Comprehensive action to eliminate this dangerous practice is essential – for example, Dade City’s Wild Things in Dade City, Florida is currently under USDA investigation for numerous violations of the Animal Welfare Act, including stress on infant and young tiger cubs handled and forced to swim with the public.
In addition, PETA yesterday filed an intent to sue Dade City’s Wild Things under the Endangered Species Act. PETA contends that prematurely separating infant tigers from their mothers, forcing them to interact with members of the public, and confining them to nearly barren concrete pens all constitute unlawful “takes,” defined by the Endangered Species Act as harming, harassing, and/or wounding an animal. http://www.peta.org/blog/nightmarish-tiger-sweatshop-gets-notice-petas-intent-sue/
Here is the email we got from USDA today:
USDA’s Animal and Plant Health Inspection Service (APHIS) is considering whether to revise the Animal Welfare Act regulations governing the handling of (and public contact with) dangerous animals.
In 2012, a coalition of animal advocacy organizations petitioned APHIS to ban all public contact with dangerous animals exhibited under the Animal Welfare Act. The agency published the petition and received more than 15,000 comments. APHIS is now reopening the comment period until August 31, 2016, as it seeks the public’s input on additional questions that will help the agency better determine its course of action.
The questions are included in a notice, which is available for public inspection on the Federal Register page at: https://www.federalregister.
Interested stakeholders can view the questions and submit comments beginning at: http://www.regulations.gov/#!
APHIS will host three listening sessions, using these additional questions, in an effort to gather targeted public feedback. The schedule for these sessions and participant information is as follows:
Wednesday, June 29; 1-3 p.m. (EDT); please register here
Wednesday, July 6; 1-3 p.m. (EDT); please register here
Thursday August 4; 1-3 p.m. (EDT); please register here
YOUR Voice Matters
All you have to say is your name and that you are opposed to public contact with exotic cats of any age. That’s it.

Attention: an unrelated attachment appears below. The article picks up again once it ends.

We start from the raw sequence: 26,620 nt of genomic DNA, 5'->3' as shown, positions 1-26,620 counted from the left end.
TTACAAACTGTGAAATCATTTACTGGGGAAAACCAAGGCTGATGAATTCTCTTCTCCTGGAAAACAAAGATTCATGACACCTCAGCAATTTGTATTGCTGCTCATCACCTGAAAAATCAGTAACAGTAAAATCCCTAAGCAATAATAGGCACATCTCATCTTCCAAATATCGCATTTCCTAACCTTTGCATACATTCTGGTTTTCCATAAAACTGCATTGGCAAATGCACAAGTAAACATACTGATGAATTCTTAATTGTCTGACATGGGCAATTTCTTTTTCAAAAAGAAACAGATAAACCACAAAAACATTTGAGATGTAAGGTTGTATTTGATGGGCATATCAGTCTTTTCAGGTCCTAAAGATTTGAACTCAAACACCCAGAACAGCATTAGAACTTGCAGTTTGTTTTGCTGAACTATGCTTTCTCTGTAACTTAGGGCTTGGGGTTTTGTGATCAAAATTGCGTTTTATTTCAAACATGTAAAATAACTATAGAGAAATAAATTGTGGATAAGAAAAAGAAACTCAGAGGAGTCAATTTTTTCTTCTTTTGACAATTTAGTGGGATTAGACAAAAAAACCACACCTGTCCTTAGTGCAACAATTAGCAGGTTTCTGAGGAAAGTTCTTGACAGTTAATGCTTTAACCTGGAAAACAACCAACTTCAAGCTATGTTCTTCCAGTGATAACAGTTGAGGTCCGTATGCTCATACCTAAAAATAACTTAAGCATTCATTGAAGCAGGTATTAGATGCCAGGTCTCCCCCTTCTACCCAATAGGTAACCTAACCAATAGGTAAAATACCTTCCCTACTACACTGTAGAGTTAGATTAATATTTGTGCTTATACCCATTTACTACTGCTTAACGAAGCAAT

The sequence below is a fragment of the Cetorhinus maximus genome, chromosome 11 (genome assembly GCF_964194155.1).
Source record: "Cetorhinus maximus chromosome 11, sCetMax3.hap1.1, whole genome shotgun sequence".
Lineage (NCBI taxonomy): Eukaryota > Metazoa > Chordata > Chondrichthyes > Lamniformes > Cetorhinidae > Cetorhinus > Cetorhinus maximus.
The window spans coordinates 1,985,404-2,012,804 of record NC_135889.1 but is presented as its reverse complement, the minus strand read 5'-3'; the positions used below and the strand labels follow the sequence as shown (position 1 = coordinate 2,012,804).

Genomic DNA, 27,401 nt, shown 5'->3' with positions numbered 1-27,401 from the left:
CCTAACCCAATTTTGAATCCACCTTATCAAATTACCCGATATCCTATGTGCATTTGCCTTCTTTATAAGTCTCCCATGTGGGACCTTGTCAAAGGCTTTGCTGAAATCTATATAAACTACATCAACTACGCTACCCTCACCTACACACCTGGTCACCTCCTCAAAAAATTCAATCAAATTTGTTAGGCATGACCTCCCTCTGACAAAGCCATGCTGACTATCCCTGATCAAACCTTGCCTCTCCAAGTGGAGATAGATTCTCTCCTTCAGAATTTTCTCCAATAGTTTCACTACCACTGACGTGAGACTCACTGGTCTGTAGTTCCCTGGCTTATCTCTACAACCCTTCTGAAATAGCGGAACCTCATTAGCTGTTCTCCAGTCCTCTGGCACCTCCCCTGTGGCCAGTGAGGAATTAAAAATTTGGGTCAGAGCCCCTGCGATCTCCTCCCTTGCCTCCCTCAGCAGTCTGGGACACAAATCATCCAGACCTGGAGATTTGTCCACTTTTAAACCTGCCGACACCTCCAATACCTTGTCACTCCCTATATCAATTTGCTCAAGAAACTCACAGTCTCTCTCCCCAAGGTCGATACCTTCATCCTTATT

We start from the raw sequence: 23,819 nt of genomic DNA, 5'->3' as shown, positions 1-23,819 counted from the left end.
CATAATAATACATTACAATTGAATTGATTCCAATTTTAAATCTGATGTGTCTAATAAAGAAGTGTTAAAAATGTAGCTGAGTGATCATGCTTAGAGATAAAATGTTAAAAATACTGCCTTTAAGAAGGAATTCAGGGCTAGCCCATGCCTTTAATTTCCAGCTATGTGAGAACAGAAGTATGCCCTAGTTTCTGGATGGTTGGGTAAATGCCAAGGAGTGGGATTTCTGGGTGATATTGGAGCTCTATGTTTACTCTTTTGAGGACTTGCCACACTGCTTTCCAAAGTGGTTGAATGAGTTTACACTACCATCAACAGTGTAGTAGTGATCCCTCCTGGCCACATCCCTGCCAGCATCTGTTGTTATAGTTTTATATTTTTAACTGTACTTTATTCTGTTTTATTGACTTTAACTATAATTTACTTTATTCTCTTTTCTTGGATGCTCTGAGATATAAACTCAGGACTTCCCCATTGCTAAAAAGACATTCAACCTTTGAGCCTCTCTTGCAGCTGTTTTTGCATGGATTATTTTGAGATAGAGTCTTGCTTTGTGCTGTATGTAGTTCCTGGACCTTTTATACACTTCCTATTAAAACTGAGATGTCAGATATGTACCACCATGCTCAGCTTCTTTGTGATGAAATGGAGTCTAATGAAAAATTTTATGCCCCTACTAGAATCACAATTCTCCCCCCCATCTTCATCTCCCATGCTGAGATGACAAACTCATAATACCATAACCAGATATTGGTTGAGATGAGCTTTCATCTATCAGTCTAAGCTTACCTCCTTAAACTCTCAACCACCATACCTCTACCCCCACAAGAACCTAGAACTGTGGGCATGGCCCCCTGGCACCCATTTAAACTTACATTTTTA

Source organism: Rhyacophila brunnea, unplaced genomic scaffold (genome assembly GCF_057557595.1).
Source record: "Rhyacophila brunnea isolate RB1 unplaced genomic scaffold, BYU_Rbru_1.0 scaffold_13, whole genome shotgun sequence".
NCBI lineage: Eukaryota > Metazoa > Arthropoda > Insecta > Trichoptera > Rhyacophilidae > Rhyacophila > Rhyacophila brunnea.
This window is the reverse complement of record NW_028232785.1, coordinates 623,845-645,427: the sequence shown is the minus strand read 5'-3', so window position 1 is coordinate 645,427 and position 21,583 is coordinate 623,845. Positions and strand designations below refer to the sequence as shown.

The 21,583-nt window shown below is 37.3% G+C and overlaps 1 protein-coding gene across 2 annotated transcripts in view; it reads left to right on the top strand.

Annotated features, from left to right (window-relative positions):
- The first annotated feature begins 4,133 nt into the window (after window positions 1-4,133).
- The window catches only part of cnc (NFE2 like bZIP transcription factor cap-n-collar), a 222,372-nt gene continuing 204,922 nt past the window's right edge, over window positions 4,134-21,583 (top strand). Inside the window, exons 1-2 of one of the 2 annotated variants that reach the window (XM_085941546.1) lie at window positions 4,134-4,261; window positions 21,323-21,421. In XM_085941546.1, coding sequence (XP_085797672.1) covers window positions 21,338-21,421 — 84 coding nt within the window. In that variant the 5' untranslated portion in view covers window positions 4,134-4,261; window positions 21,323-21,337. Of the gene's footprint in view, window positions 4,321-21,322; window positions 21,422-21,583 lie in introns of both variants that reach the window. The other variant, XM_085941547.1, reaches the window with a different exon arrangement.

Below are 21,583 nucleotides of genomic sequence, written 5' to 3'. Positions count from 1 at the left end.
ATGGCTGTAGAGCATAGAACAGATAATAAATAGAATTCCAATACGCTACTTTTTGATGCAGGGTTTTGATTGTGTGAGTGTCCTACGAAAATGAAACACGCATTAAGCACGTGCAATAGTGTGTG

You may register for multiple listening sessions, but you must register for each one separately. After registering, you will receive an email containing the call-in number, access code and an identification code specific to each participant. Please do not share your identification code with anyone because this will impede your ability to connect to the listening session.
During the listening sessions, an operator will provide instructions for those participants who wish to speak. We ask that each speaker please limit their comments to three minutes or less. Thank you.
If you have any problems registering (or connecting), please email Dave Sacks at firstname.lastname@example.org.
We have created a webpage to serve as our information hub regarding the feedback we are soliciting on handling dangerous animals. The site, located , features the eight questions APHIS is asking as well as instructions on registering for the listening sessions. The site will subsequently feature audio recordings and written transcripts of the listening sessions.
Thank you for your interest in animal welfare and your willingness to participate in this process. APHIS will use the public comments it receives as it considers possible actions to protect animals from any potential harm that can result from being handled by humans. Please feel free to share this stakeholder message with anyone you think would be interested in participating.
At USDA Animal Care, ensuring the welfare of the animals we regulate is at the heart of everything we do.